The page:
S. Bashir, “Shah Isma‘il and the Qizilbash: Cannibalism in the Religious History of Early Safavid Iran,” History of Religions 45, 3 (2006), pp. 234–256.
(40)
Bashir (2006), p. 240.
(41)
I. Beldiceanu-Steinherr, “La Règne de Selîm 1er: Tournant dans la vie politique et religieuse de l’empire Ottoman,” Turcica 6 (1975), pp. 34–48 and G. Veinstein, “Les premières mesures de Bâyezîd II contre les kizilbaş,” in Veinstein (2005).
(42)
S.A. Arjomand, “Religious Extremism (Ghuluww), Sufism and Sunnism in Safavid Iran, 1501–1722,” Journal of Asian History 15, 1 (1981), pp. 1–35 and K. Babayan, “The Safavid Synthesis: From Qizilbash Islam to Imamite Shi‘ism,” Iranian Studies 27, 1–4 (1994), pp. 135–161.
(43)
Arjomand (1981), p.7 and Bashir (2006), p. 249.
(44)
R. Foltz, “The Central Asian Naqshbandiyya Connections of the Mughal Emperors,” Journal of Islamic Studies 7, 2 (1996), pp. 229–239.
(45)
W.M. Thackston (trans.), The Baburnama: Memoirs of Babur, Prince and Emperor (Washington, D.C.: Freer Gallery of Art, 1996), p. 327.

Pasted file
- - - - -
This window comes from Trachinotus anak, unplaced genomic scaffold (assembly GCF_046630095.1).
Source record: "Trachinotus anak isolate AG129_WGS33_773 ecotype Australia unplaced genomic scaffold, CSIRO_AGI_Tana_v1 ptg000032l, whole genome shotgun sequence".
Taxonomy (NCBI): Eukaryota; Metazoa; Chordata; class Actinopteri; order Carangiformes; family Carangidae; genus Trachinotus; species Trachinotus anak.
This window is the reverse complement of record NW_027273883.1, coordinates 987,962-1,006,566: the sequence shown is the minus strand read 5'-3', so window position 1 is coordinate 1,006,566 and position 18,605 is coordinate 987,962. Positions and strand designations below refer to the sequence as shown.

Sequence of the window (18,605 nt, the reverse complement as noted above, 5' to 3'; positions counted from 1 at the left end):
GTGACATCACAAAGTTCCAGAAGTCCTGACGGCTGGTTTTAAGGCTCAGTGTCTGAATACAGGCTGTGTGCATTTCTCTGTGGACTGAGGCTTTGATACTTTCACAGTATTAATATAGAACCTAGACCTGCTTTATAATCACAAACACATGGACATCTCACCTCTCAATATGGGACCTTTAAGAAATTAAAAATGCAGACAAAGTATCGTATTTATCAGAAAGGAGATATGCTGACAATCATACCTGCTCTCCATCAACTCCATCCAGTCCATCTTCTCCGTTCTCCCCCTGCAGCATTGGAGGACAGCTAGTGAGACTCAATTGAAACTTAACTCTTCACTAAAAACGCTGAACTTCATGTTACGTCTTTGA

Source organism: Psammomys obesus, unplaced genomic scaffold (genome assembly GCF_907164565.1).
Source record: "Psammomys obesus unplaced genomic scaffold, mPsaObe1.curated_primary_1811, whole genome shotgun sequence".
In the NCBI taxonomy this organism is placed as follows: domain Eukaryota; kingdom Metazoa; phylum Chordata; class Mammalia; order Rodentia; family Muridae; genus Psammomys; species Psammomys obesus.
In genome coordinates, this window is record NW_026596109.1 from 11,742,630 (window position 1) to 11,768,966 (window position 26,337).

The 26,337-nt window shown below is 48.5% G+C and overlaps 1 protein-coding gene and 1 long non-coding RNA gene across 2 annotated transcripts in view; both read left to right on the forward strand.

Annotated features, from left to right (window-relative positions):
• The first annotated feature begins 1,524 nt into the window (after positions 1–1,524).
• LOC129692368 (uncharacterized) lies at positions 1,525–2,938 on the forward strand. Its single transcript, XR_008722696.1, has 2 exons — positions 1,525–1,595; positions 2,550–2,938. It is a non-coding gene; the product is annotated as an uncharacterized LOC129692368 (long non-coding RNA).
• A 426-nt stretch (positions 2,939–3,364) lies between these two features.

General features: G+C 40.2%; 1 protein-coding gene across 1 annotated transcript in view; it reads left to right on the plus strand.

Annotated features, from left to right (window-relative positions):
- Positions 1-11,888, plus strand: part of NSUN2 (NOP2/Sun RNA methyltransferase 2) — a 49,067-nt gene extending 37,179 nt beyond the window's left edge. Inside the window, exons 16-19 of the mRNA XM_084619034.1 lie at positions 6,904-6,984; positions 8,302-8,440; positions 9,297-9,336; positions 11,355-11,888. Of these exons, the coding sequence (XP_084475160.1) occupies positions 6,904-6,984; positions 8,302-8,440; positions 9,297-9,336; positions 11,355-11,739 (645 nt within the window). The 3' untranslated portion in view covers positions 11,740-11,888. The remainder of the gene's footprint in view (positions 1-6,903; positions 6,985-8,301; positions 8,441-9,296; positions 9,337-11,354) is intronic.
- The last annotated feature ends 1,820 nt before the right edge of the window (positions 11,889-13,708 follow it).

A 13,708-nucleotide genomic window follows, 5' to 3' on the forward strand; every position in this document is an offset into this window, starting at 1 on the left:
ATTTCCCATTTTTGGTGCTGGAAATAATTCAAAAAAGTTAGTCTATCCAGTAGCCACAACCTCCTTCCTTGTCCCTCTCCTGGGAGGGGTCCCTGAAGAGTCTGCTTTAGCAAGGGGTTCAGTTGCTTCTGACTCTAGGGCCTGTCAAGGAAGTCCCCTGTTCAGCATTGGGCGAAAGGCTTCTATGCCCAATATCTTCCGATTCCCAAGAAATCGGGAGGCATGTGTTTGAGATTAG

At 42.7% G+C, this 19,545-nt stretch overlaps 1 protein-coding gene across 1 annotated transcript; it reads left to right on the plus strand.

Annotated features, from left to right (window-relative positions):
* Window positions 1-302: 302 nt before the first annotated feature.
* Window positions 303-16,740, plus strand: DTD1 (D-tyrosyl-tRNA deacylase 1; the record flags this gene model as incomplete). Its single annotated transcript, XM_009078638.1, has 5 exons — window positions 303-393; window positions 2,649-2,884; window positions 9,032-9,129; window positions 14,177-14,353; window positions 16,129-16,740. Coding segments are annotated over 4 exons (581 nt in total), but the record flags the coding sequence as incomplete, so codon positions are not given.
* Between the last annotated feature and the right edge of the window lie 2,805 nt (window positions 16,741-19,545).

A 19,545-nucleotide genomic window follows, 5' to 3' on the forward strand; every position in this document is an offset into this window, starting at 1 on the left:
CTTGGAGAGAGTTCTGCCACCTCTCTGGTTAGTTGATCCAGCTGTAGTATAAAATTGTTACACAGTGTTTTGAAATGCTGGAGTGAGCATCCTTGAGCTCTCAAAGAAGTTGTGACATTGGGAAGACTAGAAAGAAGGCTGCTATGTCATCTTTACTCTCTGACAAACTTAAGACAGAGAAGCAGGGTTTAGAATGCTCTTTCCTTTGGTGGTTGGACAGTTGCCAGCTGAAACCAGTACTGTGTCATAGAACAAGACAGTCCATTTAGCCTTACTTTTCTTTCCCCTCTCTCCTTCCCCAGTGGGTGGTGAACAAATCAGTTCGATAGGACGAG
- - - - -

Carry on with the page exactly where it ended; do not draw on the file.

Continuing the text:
(46)
S. Digby, “Dreams and Reminiscences of Dattu Sarvani, a Sixteenth Century Indo-Afghan Soldier,” Indian Economic and Social History Review 2 (1965), pp. 178–194 and N.S. Green, “Blessed Men and Tribal Politics: Notes on Political Culture in the Indo-Afghan World,” Journal of the Economic and Social History of the Orient 49, 3 (2006), pp. 344–360.
(47)
Abū’l Fazl, Ā’īn Akbarī, ed. H. Blochmann, 2 vols (Calcutta: Asiatic Society of Bengal, 1875), vol. 2, pp. 207–225.
(48)
A. Husain, “The Family of Shaikh Salim Chishti during the Reign of Jehangir,” in K.A. Nizami (ed.), Medieval India: A Miscellany, vol. 2 (Delhi: Asia Publishing House, 1972).
(49)
K. Rizvi, “‘Its Mortar Mixed with the Sweetness of Life’: Architecture and Ceremonial at the Shrine of Safī al-dīn Ishāq Ardabīlī during the Reign of Shāh Tahmāsb I,” Muslim World 90, 3-4 (2000), pp. 323–352 and A. Petruccioli, “The Geometry of Power: The City’s Planning,” in M. Brand & G.D. Lowry (eds), Fatehpur Sikri (Bombay: Marg Publications, 1987).
(50)
I.A. Khan, “The Nobility under Akbar and the Development of his Religious Policy, 1560–80,” Journal of the Royal Asiatic Society 1, 2 (1968), pp. 29–36.
(51)